Aim: To investigate factors associated with caregiver failure to complete immunizations for their children in the parish of St Mary, Jamaica.
Methods: A case-control study was conducted with 50 cases defined as caregivers who failed to immunize their children and 179 controls defined as caregivers of children who were properly immunized. The cases were caregivers of children who were randomly selected from clinic records of children who failed to complete their immunization within the study period. Controls were caregivers of children who were identified to have completed their immunization from a similar list. Cases and controls were visited at home and interviewed using a validated questionnaire. Cases and controls were compared in terms of socio-demographic, economic and other variables.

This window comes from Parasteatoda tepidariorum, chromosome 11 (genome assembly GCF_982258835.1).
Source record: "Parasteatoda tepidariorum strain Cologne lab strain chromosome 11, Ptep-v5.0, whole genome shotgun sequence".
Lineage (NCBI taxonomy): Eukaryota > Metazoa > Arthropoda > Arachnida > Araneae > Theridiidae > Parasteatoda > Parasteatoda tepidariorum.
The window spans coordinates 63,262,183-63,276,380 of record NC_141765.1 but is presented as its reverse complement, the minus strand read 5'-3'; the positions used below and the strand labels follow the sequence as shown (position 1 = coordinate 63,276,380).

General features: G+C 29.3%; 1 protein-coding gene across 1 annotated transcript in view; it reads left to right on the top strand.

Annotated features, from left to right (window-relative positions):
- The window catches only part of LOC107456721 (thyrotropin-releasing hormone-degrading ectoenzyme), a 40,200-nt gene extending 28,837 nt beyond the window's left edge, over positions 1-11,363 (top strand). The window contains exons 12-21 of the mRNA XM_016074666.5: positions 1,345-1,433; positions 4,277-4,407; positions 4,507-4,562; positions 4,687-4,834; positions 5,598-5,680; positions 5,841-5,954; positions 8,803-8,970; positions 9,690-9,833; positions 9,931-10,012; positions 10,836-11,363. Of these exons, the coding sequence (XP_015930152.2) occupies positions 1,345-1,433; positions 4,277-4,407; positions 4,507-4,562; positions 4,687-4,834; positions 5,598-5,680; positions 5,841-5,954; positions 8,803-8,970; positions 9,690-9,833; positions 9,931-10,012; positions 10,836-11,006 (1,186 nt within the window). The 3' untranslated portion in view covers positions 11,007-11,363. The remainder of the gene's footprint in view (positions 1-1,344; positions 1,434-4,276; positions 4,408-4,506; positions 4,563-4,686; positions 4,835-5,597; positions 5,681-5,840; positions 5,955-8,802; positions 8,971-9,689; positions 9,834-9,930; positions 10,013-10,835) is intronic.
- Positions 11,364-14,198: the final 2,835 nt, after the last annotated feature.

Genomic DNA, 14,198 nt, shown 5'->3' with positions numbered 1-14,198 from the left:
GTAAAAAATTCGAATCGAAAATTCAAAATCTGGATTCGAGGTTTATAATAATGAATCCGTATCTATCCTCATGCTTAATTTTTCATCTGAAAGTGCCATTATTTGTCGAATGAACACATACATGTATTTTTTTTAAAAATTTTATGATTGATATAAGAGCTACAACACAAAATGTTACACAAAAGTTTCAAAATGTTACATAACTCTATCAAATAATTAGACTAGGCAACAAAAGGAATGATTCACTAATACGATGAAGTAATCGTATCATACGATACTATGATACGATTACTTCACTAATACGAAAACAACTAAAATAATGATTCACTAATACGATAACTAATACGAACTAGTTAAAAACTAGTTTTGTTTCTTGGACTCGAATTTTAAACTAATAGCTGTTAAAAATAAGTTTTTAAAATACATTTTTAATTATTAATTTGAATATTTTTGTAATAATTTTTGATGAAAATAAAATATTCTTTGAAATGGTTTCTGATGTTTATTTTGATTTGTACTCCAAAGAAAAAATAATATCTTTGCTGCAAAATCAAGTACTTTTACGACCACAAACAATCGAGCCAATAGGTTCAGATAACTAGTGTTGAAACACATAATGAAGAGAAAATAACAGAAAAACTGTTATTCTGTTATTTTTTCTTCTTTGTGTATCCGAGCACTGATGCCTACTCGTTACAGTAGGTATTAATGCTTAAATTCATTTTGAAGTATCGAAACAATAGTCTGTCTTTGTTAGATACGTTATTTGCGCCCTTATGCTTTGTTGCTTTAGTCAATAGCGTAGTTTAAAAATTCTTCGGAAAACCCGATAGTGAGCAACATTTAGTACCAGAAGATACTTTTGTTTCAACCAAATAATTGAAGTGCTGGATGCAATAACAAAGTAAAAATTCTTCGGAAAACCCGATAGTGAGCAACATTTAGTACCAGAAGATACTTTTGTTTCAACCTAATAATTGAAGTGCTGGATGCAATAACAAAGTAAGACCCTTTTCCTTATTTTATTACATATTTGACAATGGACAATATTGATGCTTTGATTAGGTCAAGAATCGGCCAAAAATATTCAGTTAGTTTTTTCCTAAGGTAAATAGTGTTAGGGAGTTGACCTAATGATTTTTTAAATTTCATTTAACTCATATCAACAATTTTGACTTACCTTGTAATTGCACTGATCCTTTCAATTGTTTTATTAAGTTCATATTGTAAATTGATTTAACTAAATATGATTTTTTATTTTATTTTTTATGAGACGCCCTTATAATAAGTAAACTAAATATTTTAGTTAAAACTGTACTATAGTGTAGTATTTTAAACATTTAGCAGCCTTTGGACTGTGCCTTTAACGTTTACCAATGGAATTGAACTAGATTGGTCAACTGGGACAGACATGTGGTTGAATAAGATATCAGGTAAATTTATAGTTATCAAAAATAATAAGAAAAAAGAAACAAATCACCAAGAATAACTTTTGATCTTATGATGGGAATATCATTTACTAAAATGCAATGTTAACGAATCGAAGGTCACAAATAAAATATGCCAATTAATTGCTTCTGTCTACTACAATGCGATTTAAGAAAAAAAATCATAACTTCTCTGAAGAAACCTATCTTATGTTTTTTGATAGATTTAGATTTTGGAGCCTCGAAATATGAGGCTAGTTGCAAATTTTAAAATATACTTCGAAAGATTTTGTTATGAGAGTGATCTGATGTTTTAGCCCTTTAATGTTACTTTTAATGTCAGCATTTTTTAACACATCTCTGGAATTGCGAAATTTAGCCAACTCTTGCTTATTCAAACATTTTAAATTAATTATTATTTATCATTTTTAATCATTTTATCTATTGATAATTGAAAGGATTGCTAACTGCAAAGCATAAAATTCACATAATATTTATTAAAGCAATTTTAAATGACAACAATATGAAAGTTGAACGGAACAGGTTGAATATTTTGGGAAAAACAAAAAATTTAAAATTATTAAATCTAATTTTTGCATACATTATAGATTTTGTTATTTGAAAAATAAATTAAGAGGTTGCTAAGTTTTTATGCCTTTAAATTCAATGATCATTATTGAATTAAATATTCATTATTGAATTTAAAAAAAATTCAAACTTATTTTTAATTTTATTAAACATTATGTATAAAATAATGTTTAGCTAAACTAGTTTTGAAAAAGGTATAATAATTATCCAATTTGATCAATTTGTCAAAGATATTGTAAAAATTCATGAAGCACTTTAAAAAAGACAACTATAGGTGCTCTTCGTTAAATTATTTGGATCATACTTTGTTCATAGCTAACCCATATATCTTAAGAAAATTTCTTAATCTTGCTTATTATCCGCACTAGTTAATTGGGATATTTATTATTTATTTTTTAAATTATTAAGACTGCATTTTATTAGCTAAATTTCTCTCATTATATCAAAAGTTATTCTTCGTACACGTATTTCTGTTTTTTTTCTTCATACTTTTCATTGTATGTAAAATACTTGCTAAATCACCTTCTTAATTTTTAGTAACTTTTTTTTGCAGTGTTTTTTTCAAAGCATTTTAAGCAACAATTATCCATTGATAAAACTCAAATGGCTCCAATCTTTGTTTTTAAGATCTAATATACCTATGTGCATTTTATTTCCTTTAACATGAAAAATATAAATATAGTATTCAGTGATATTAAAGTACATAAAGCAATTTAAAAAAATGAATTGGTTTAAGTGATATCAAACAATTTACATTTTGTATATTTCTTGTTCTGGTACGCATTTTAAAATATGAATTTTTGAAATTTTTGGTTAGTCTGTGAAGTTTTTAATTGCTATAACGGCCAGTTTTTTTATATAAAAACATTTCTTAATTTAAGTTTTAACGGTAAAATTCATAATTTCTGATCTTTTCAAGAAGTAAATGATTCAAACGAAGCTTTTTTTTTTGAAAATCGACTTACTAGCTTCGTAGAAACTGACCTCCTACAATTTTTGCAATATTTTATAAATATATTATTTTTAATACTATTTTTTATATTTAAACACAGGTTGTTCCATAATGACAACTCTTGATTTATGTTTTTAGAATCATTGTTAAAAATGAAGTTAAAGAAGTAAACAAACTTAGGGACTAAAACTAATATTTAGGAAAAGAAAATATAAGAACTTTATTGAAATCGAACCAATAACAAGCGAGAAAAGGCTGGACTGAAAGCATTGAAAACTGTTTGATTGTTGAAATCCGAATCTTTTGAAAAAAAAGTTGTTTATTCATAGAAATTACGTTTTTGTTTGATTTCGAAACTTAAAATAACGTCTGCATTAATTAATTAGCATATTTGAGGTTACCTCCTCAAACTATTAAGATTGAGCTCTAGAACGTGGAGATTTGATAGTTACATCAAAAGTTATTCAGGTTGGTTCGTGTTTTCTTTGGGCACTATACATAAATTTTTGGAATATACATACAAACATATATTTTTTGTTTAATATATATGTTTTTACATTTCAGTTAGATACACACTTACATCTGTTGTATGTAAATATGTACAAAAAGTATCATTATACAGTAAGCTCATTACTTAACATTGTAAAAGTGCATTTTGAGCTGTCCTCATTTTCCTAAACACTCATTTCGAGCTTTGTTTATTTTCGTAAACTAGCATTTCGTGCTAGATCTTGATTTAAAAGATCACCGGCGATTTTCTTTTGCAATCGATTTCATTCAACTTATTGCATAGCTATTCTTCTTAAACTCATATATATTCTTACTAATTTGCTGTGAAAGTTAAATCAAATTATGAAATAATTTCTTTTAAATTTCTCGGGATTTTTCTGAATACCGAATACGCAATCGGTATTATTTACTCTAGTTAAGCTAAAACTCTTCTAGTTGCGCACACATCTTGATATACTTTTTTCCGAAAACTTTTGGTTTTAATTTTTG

Results: Participants with less than secondary school education were more likely to be non-compliant (odds ratio [OR], 2.51, 95% confidence interval [CI], 1.06 − 5.97), while participants who were aware of legislation against non-compliance with immunization (OR, 0.35; 95% CI, 0.17, 0.69) were less likely to fail to immunize their children.
Conclusion: Policy-makers and programme managers need to use established educational and communication channels to increase awareness of childhood immunization especially among families with lower educational levels in the parish.